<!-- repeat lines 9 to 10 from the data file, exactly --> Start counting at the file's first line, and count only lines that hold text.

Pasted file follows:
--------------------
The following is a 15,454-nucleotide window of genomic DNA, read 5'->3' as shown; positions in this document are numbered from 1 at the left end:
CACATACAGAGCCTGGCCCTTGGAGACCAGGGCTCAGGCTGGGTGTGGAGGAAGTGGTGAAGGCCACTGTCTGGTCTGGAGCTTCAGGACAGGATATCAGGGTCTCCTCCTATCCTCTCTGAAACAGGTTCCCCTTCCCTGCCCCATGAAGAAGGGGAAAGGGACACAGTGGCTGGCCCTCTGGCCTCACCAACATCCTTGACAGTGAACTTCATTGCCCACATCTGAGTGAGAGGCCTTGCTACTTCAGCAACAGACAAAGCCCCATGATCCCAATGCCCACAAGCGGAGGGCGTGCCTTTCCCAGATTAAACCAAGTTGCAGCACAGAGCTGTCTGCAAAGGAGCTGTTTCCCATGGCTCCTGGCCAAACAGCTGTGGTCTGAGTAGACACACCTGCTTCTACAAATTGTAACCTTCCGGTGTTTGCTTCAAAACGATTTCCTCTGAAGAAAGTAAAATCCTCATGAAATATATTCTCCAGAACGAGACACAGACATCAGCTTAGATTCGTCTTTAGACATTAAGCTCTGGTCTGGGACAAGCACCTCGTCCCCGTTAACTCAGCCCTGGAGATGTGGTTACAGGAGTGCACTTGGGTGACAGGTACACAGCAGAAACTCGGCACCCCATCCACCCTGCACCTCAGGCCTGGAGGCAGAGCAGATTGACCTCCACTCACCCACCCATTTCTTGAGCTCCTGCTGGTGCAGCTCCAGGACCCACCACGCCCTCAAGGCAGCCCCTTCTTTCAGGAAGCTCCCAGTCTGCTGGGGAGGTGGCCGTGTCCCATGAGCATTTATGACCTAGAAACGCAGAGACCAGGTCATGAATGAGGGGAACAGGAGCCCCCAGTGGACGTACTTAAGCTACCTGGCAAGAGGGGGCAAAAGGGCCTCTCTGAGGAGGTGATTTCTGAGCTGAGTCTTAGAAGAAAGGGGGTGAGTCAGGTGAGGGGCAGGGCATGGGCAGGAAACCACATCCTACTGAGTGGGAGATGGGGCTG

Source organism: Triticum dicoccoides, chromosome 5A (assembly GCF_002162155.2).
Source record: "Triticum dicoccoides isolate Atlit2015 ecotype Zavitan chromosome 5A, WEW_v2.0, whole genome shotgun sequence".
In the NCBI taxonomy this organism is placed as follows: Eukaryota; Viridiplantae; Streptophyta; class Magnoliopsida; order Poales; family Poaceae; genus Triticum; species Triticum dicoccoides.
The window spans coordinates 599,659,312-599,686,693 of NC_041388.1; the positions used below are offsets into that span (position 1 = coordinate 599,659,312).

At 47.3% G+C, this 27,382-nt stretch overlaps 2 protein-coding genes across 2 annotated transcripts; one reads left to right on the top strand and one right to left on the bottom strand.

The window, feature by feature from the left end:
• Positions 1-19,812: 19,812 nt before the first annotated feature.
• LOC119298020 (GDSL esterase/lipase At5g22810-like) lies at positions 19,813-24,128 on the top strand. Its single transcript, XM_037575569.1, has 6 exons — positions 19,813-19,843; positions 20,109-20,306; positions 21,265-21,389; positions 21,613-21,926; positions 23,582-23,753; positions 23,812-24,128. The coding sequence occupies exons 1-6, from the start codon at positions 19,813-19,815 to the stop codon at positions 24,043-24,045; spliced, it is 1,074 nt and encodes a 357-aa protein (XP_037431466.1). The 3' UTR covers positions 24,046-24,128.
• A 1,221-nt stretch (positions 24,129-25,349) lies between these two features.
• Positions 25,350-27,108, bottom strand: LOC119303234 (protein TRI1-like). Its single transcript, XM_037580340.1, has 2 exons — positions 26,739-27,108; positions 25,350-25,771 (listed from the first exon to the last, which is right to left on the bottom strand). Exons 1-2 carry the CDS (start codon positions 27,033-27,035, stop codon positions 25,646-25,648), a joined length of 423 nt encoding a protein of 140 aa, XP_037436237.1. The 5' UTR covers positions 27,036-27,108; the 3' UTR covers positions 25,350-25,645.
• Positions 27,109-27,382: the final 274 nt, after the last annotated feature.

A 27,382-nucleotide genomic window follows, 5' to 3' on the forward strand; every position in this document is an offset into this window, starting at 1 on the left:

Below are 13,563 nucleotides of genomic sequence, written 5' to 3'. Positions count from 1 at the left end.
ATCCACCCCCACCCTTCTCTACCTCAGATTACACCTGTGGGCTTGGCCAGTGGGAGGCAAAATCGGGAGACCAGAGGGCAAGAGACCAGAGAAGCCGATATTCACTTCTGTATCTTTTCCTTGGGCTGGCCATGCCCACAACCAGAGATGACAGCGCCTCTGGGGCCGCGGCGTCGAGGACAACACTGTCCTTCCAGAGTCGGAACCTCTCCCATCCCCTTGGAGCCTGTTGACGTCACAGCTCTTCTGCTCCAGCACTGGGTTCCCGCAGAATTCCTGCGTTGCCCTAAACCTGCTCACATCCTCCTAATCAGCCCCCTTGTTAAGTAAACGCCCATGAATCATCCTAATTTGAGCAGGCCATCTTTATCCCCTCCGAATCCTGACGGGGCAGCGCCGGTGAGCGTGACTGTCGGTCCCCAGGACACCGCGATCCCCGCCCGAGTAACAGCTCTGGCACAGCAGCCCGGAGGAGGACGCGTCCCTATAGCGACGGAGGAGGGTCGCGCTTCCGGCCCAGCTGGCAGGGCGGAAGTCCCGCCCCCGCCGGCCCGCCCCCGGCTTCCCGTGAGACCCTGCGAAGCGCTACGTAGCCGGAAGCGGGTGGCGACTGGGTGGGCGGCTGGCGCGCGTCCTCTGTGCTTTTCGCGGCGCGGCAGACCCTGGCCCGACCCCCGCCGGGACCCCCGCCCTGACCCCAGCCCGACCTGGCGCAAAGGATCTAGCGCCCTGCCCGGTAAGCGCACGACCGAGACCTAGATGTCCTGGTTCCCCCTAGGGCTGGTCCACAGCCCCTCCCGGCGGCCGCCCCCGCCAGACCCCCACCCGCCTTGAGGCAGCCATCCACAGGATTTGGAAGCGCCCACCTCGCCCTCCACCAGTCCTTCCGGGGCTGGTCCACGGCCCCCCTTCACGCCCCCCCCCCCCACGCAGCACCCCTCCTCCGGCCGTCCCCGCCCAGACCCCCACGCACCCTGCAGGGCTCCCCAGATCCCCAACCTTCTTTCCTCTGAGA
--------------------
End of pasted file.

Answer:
• Positions 1-19,812: 19,812 nt before the first annotated feature.
• LOC119298020 (GDSL esterase/lipase At5g22810-like) lies at positions 19,813-24,128 on the top strand. Its single transcript, XM_037575569.1, has 6 exons — positions 19,813-19,843; positions 20,109-20,306; positions 21,265-21,389; positions 21,613-21,926; positions 23,582-23,753; positions 23,812-24,128. The coding sequence occupies exons 1-6, from the start codon at positions 19,813-19,815 to the stop codon at positions 24,043-24,045; spliced, it is 1,074 nt and encodes a 357-aa protein (XP_037431466.1). The 3' UTR covers positions 24,046-24,128.